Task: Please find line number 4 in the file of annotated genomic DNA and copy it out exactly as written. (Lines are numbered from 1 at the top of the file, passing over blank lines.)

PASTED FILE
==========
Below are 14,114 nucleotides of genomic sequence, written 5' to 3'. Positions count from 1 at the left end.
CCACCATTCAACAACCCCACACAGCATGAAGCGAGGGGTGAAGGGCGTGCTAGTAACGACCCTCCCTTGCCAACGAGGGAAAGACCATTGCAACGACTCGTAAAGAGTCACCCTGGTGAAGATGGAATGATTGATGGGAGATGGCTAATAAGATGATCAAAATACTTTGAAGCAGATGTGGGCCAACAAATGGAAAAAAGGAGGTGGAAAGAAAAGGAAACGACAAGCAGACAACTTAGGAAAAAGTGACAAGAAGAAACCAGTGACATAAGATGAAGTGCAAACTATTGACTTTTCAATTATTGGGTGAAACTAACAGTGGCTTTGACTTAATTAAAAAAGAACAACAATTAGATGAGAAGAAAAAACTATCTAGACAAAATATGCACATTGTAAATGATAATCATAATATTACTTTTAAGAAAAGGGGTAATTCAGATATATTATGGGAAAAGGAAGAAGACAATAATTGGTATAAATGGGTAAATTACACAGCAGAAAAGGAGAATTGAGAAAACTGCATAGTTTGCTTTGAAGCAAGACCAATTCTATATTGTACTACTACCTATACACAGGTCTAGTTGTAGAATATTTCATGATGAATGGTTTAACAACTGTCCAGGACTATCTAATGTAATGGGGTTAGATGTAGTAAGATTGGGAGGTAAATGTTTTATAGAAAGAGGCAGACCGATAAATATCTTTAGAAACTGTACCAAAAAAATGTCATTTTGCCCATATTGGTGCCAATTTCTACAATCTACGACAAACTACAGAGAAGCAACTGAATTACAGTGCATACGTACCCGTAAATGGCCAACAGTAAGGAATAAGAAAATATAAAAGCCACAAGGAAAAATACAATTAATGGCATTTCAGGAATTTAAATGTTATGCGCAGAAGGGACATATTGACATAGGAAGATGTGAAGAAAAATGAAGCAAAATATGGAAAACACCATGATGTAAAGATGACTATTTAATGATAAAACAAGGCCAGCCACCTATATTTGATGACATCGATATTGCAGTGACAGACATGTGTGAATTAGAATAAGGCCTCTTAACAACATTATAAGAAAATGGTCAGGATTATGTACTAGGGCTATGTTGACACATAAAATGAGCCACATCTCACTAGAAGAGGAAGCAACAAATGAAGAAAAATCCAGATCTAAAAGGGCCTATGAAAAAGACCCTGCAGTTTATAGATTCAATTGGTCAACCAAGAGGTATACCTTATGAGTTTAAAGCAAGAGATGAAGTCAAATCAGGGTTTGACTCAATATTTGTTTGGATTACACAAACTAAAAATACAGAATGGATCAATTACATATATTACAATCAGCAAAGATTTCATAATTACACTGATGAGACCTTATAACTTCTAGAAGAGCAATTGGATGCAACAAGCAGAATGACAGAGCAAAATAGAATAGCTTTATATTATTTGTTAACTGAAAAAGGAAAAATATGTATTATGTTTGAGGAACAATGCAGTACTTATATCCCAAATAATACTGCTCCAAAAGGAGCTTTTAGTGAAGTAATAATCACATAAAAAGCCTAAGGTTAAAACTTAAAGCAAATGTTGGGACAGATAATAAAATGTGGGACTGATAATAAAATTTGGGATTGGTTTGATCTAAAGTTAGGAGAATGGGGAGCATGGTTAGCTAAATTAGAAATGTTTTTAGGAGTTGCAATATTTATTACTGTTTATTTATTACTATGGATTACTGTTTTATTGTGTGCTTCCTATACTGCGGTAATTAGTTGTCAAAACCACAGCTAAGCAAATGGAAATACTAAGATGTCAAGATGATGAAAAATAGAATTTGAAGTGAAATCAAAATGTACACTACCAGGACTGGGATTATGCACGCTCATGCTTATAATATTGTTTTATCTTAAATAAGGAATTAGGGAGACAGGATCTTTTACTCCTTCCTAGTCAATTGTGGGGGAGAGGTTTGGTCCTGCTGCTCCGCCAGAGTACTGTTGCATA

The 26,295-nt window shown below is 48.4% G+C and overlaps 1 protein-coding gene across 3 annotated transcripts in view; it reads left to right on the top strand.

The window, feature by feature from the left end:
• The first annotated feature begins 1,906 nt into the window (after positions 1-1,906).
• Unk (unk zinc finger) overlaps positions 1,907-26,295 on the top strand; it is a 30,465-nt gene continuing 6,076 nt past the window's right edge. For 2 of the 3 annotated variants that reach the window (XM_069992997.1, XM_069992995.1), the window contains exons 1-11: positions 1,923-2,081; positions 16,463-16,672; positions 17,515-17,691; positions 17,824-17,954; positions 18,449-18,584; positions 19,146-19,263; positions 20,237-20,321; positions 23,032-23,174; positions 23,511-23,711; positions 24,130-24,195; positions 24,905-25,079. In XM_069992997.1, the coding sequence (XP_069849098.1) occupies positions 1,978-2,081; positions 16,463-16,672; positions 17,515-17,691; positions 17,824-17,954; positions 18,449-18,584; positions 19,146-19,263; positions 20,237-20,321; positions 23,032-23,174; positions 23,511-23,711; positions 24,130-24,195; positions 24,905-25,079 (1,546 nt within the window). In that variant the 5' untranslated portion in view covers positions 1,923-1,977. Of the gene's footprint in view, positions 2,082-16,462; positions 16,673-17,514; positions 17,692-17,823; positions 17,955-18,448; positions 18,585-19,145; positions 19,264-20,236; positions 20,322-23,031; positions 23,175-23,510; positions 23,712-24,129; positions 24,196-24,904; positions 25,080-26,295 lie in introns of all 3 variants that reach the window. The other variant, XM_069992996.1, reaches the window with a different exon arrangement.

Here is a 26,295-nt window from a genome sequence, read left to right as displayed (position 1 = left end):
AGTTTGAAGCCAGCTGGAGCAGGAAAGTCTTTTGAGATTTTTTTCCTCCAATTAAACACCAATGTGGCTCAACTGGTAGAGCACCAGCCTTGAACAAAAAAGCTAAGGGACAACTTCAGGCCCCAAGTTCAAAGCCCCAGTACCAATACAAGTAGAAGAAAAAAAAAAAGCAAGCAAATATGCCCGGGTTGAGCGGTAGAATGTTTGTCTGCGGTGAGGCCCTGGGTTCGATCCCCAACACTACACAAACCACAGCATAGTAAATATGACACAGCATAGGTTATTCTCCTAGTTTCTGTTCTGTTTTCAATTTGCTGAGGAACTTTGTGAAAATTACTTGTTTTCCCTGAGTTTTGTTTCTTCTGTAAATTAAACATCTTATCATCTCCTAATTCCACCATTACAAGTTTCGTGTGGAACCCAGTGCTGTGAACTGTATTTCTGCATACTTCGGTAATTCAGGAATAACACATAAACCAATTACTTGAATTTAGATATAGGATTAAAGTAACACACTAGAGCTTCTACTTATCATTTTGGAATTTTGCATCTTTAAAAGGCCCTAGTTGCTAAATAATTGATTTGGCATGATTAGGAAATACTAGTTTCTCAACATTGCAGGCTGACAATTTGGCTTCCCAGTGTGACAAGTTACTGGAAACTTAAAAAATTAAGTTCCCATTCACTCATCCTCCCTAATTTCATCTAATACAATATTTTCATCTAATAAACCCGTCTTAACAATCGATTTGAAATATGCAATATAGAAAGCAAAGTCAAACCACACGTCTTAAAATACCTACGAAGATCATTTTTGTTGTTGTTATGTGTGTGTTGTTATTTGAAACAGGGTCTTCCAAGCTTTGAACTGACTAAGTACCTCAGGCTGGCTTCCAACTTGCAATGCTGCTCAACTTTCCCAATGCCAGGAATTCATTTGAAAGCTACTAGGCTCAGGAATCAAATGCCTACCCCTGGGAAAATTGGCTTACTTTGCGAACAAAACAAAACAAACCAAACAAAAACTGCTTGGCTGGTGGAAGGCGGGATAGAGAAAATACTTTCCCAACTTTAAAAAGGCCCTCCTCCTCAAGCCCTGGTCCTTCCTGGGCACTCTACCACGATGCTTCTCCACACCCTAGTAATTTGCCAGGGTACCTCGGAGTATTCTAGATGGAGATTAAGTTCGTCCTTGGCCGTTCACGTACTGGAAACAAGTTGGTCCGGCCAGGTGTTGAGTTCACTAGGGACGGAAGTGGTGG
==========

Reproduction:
The window, feature by feature from the left end: